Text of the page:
Whitney S. Rice
Areas of Expertise & Civic Involvements
Smith’s research primarily explores social and psychological factors contributing to health disparities in sexual and reproductive health, maternal and child health and women’s health among vulnerable populations in the United States. She has experience with mixed methods research projects involving initial use of qualitative research to explore concepts and inform survey tools, and subsequent use of qualitative data to test research questions. She is currently conducting research using these skills to explore the role of stigma around unintended pregnancy and pregnancy decisions (i.e., abortion, adoption, parenting) and test relationships with young women’s sexual and reproductive health risk behavior. Smith is also involved in an investigation of negative health effects of stigma and discrimination among women living with HIV. Additional projects examine age, race and nativity-patterns in healthcare service utilization, as well as fetal and infant mortality.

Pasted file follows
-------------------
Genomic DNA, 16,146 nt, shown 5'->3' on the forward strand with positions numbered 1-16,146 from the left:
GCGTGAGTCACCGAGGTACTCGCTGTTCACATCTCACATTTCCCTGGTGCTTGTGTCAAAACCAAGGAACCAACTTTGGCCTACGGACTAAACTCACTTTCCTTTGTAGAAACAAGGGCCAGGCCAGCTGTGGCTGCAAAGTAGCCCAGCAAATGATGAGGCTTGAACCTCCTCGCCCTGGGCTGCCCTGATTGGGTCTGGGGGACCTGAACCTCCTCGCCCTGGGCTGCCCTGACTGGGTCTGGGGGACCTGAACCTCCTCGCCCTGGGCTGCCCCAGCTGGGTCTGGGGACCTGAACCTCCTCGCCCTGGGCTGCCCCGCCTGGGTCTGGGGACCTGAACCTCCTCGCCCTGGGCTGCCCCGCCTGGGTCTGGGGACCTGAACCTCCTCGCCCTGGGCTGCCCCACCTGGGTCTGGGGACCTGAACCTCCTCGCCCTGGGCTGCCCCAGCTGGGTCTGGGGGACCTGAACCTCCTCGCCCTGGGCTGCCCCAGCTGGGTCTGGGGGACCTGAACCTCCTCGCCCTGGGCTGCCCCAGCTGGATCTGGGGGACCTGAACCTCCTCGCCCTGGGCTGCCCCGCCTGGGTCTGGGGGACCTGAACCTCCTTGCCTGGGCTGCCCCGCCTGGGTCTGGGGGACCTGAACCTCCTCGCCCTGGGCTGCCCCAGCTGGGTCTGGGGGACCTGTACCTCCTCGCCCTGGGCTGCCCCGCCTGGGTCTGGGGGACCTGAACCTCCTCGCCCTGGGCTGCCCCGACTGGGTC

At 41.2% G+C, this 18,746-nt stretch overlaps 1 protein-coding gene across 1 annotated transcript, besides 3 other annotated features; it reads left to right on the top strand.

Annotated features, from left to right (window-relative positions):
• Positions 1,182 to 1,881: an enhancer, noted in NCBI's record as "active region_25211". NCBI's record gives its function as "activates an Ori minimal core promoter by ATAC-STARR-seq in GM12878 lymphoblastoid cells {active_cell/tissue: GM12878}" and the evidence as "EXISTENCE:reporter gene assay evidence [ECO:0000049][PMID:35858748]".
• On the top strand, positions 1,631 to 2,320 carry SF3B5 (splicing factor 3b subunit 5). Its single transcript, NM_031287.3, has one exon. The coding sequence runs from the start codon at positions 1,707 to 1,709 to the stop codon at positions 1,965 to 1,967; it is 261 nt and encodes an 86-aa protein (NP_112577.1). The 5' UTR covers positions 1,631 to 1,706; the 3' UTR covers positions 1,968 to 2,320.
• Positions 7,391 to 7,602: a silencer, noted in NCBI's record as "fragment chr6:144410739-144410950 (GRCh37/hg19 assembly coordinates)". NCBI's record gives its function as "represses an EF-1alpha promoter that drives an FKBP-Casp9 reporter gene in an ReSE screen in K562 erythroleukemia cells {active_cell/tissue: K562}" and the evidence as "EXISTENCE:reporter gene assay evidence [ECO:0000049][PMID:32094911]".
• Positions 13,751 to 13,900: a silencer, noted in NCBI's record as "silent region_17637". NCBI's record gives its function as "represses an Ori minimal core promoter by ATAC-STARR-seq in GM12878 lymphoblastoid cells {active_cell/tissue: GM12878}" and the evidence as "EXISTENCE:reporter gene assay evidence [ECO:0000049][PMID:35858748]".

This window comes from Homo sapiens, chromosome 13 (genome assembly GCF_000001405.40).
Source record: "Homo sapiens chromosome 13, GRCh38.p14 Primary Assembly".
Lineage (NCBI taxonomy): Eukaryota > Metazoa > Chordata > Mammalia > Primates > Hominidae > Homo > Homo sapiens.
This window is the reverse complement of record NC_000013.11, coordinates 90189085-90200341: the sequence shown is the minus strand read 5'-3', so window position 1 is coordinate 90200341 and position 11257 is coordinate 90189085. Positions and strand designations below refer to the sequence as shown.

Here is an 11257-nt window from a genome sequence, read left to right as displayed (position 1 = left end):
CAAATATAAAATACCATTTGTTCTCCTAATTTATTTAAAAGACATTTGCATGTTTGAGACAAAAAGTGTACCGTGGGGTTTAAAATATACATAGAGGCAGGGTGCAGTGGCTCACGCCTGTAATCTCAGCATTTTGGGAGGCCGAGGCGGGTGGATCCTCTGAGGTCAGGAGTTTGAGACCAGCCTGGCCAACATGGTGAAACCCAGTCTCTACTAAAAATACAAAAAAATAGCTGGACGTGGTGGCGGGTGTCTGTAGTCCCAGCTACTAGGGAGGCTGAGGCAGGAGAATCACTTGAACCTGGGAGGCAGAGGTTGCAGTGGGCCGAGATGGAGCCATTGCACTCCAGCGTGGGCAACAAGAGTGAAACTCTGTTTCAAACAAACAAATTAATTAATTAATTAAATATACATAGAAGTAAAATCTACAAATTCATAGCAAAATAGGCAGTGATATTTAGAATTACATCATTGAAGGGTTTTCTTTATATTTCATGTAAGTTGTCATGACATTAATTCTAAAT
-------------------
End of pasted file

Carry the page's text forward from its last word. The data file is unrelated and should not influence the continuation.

Examines whether specific interpersonal and psychological mediating mechanisms in the relationship between intersectional stigma and HIV medication adherence among HIV-positive women. Finds that internalized stigma predicted less social support (or higher loneliness), which in turn predicted more depressive symptoms, which in turn predicted sub-optimal medication adherence.
Explores perceptions of norms and stigma related to unintended pregnancy, adoption, abortion, and parenthood, and examined racial and ethnic differences in these perceptions, among young, low-income women in Birmingham, Alabama. Finds that young women in our sample perceived social expectations for pregnancy and parenting, and expressed that stigmatization related to adoption and abortion manifests in the form of negative attitudes, stereotypes, and blame; which may influence young women’s health decision-making.